Weather 'Tis noble to suffer

This Day in History

One would be hard-pressed to find a soul who is enjoying this current weather pattern; dark and cloudy skies, random thunderstorms and downpours have been commonplace for well over a week and it seems there’s no end in sight. Those who are holding out hope of sunny skies, cookouts and pool parties on Memorial Day are likely to be sorely disappointed.

But…is that what this weekend is really about?

Perhaps now is good time to refocus our hearts and minds on the true significance of Memorial Day as we honor those who gave the ultimate sacrifice for our country.

Dangerous conditions have always been “just a part of the job” for America’s soldiers…

Over the centuries, there are countless examples of hazardous weather events wreaking havoc on the execution of battle strategy and yet stories abound in which a decisive victory was attained even as our soldiers simultaneously battled myriad natural foe.

In fact, the weather played no minor role in the outcome of the D-Day Invasion on the beaches of Normandy in June of 1944. The mercurial nature of the English Channel, which had a tendency to spawn ever-changing and dangerous weather occurrences, was about to show its sinister side.

Soldier guarding the Tomb of the Unknown Soldier during an intense snowfall

Luckily for the Allied Forces, a cracker-jack team of meteorologists was at their behest and predicted, with fortuitous clarity the impending inclement weather, estimated to last a full two weeks. Postponing the invasion a day or two would have been a challenging possibility, but waiting fourteen days was not!

The Paratroopers, who were to jump in behind enemy lines, and who were absolutely indispensible to the allies hope of success, needed a full moon and clear skies in order for the daring invasion plan to work. The ideal drop date was determined to be June 5th but mother nature would not abide.

Fortuitously, the next day, on June 6th, a small window of opportunity emerged during the tempestuous storms, thus enabling the largest amphibious assault in the history of warfare to that time to forge ahead. The sleep-deprived weather forecasters, who had held at bay the mighty armada of over 5000 ships, finally deemed the operation “clear enough to proceed.” That by no means implied that conditions were desirable during that brief gap in the storms.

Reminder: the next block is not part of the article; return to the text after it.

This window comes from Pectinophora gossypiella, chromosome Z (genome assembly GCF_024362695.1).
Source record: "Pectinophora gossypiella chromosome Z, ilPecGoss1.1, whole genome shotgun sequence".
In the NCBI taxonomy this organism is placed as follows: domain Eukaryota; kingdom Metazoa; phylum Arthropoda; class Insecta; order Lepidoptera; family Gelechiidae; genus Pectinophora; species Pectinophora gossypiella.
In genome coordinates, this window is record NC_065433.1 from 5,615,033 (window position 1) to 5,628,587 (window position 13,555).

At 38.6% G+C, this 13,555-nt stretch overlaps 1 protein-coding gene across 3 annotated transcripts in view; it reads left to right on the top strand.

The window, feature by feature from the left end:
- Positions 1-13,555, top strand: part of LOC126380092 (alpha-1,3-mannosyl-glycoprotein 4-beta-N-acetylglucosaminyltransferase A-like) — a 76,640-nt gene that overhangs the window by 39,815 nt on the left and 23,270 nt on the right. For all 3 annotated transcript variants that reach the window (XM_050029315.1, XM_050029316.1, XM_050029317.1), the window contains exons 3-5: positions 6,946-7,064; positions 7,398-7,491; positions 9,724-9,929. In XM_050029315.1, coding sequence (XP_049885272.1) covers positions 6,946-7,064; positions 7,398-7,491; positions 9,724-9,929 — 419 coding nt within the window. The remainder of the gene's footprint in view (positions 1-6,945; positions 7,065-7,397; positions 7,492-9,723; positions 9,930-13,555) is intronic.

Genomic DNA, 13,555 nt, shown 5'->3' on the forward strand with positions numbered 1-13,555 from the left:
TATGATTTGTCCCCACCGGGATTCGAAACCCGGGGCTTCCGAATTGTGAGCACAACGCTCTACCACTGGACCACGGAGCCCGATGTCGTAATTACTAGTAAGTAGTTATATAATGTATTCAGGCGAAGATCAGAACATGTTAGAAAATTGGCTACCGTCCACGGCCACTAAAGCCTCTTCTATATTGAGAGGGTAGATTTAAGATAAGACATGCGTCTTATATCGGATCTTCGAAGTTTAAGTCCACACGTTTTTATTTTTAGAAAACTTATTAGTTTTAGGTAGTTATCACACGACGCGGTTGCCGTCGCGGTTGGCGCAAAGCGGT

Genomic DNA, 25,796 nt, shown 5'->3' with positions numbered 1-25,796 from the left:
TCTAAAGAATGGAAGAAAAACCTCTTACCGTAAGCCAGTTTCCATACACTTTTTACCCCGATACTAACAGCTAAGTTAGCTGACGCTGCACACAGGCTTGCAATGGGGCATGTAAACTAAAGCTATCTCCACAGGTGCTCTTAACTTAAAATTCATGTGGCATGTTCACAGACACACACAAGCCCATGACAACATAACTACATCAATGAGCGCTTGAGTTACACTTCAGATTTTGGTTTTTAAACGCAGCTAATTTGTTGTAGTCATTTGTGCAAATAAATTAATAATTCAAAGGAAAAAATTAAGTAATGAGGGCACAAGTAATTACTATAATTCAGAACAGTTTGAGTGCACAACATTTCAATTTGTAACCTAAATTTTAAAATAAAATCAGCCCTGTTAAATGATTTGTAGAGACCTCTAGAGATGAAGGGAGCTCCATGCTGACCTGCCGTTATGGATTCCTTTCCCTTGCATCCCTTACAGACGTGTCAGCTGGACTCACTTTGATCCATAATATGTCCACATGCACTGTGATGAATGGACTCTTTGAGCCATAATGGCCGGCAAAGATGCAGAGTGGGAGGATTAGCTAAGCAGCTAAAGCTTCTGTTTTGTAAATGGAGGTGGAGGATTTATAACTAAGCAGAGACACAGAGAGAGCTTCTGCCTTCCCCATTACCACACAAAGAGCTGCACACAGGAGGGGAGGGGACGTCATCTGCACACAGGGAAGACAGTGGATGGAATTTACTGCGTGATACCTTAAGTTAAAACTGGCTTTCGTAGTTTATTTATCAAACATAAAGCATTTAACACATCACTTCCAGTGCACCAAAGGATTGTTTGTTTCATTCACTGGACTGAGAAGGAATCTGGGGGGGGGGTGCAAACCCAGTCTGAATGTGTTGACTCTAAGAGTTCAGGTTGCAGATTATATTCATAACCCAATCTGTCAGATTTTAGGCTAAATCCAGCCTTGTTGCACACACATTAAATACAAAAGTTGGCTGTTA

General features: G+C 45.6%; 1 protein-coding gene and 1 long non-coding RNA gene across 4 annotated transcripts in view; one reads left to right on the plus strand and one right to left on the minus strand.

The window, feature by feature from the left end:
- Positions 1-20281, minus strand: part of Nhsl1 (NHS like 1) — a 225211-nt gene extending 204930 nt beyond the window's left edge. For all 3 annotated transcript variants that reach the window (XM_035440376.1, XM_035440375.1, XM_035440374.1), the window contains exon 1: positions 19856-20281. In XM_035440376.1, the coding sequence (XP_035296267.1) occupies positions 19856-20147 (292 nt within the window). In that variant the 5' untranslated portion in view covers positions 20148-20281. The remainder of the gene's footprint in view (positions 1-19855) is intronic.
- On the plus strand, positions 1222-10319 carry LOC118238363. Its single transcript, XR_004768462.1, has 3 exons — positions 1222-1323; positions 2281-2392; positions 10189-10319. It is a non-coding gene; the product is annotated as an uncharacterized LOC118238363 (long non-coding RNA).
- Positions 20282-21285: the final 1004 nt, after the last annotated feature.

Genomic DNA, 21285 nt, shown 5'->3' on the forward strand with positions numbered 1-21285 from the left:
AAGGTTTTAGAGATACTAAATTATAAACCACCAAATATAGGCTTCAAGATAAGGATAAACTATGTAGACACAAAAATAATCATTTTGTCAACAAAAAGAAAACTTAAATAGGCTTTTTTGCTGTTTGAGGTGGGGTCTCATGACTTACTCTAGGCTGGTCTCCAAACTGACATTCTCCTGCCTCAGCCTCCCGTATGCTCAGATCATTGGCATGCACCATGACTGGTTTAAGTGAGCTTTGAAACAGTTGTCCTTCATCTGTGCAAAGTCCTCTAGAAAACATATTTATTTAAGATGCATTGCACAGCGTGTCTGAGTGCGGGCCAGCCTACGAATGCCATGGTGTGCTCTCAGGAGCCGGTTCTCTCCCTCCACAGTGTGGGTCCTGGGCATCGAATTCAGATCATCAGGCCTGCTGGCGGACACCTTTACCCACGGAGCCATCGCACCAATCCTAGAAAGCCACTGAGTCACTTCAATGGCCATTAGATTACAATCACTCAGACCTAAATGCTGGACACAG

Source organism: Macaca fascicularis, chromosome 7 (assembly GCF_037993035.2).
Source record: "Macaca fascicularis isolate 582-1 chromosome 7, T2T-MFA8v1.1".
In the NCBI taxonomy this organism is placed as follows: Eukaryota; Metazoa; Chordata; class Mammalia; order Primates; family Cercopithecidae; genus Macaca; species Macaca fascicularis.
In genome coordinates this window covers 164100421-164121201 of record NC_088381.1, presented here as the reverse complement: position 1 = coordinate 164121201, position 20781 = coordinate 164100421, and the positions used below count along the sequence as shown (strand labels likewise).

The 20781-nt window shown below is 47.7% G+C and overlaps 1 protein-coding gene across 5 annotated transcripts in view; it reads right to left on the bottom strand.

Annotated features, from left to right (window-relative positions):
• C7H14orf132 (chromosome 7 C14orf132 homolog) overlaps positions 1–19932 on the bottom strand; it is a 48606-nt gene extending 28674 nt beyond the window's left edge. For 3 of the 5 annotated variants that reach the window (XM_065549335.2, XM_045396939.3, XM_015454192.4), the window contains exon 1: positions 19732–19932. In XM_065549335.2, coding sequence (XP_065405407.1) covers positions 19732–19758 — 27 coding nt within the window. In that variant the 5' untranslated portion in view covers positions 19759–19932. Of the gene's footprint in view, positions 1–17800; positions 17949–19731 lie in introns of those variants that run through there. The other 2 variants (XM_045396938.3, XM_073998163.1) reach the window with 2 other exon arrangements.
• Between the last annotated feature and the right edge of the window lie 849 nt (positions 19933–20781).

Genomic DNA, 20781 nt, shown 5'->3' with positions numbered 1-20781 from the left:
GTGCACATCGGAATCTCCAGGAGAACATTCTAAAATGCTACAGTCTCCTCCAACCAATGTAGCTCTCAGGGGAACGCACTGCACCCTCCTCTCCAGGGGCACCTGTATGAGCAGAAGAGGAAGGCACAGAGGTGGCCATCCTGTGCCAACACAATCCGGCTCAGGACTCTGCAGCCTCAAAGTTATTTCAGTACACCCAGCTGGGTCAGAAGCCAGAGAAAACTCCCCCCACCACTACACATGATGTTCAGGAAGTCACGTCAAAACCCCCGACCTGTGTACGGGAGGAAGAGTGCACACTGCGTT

It is, of course, a well-documented fact that the D-Day Normandy Invasion, deemed by many historians to be the single most important day of the twentieth century, was a remarkable military success albeit sadly rife with unspeakable human tragedy.

One of the more challenging elements of the weather that fateful day, involved the tremendous waves that battered amphibious tanks designed to withstand one foot waves, not the six foot swells that assaulted them. 27 out of 29 Duplex Drive tanks would meet their demise.

The Allies brilliantly turned the weather to their advantage.

All the while in occupied France and in Germany, the Axis powers were (wrongly) placing bets that Allied Forces would be stifled by the weather and that the impending invasion would surely not take place as planned.

Their meteorologists were far inferior to those of General Eisenhower. Thus “resting” securely in that false assumption, German commanders temporarily left their posts and a healthy number of soldiers were granted leave, leaving the Axis powers woefully ill-prepared for the onslaught about to overtake them.

Of course, there were many factors which led to the success of Allied Forces at Normandy, certainly not the least of which was the menacing weather!

So while we all groan about this long stretch of gray skies and rain that is impeding our ability to fire up the grill and spend time outdoors, let us not lose sight of the many courageous men and women who braved conditions far, far worse than those in which we find ourselves this solemn weekend. Many of our soldiers never made it home. And on this day, we should not allow cloudy skies to shroud our memory of them.

Don’t let a few raindrops keep you from attending one of the many tributes that are taking place this weekend all over our great nation. It’s the very least we can do in taking the time to offer up our sincere gratitude for those who made the ultimate sacrifice for our freedom.

About the author

2 Responses
  1. René Nielsen

    For those interested in the stories leading up to, during, and after June 6th, 1944 I recommend “The Longest Day” by Cornelius Ryan. The stories of the characters involved provides personal touches that bring the story alive and show that great events often occur in the midst of mundane lives. The research is excellent and captured narratives in the ’60’s of those no longer with us today.

  2. René Nielsen

    On this day in 1944, Operation Overlord marked the largest amphibious military operation in history. It was a testament to the resolve to contribute to the end of fascist rule of Europe. Truly a combined arms (and multi-national) effort of unprecedented scale. This day was burned into the memories of the survivors and inspired our nation. Commemorate this day.

Leave a Reply

Send this to a friend